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Is Milk Organic?

Organic Milk is a huge business in the US. Many families forgo organic produce, but insist that the milk their children drink be organic. Horizon is one of the biggest brands, selling billions worth of organic milk every year. A premium offering by Horizon is its DHA Omega-3 milk. One of its advantages is that it has high amounts of omega-3 fatty acids, which have been shown to boost brain health.

However, the omega-3 here is not the result of organic practices or better nutrition of the grass-fed cows. It is a processed ingredient – DHA algal oil – added to Horizon’s milk. The oil is industrially produced from algae that is grown in gargantuan vats, feeding on corn syrup. Which begs the question – is the end product organic – yes or no?

From a purely technical perspective, the term organic can be used only if a product adheres to a long list of requirements set by the USDA. Industrial additives are not allowed in organic products. When algal oil was initially added to Horizon milk, an oversight on behalf of the USDA allowed the company to continue boating the product as organic.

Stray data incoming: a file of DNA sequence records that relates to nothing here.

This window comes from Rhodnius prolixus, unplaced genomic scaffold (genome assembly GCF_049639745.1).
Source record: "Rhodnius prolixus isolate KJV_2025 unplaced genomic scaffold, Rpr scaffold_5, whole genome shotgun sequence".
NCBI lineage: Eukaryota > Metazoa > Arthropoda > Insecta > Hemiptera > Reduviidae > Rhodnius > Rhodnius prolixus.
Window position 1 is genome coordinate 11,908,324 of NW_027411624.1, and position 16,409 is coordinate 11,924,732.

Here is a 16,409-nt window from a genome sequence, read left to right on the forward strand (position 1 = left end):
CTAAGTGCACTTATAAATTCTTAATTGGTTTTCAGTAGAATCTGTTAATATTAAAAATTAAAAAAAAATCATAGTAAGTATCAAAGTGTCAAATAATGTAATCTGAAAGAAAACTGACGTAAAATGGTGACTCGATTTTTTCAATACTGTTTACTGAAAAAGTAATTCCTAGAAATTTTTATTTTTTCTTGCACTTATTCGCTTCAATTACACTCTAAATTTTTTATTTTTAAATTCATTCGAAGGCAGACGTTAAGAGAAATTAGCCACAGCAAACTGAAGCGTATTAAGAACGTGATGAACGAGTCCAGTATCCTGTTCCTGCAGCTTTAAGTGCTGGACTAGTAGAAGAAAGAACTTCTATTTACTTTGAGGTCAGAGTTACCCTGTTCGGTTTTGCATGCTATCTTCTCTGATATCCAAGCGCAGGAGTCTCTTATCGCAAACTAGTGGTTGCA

However, it now quite clear that this is a violation of the spirit of organic food. On the other hand, there is nothing inherently unhealthy or unethical in growing algae in a big factory.

What do you think?

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Probiotic Supplements – Not What You Think

Anyone with a smidgen of interest in healthy eating and / or weight loss has heard of probiotics. As a refresher, they are friendly microorganisms inhabiting the digestive tract. Most probiotics are bacteria. Other types of probiotics include yeast. Probiotics aid digestion and may confer additional health benefits.

Probiotics in your gut number in the trillions, and each person has a specific probiotic “fingerprint”. Your probiotic population is nourished by the foods that you eat. Any food that is cultured or fermented has probiotics:

1. yogurt, kefir, and buttermilk
2. aged cheese such as cheddar, Gouda, or Parmesan
3. sauerkraut, kimchi and other pickled vegetables
4. sourdough bread
5. miso (fermented barley or soy or rice)
6. tempeh – fermented soy
7. kombucha – fermented tea that is gaining in popularity in the US
8. beer and wine

As people are looking for short-cuts, a booming probiotic supplement industry has flourished in recent years.

If you are spending money on probiotics, you may be throwing your money away. It turns out that of the hundreds of billions of probiotic bacteria in each supplement pill, less than one hundred survive the passage through the stomach acids to emerge in the intestines and do their thing.

This is where prebiotics come in.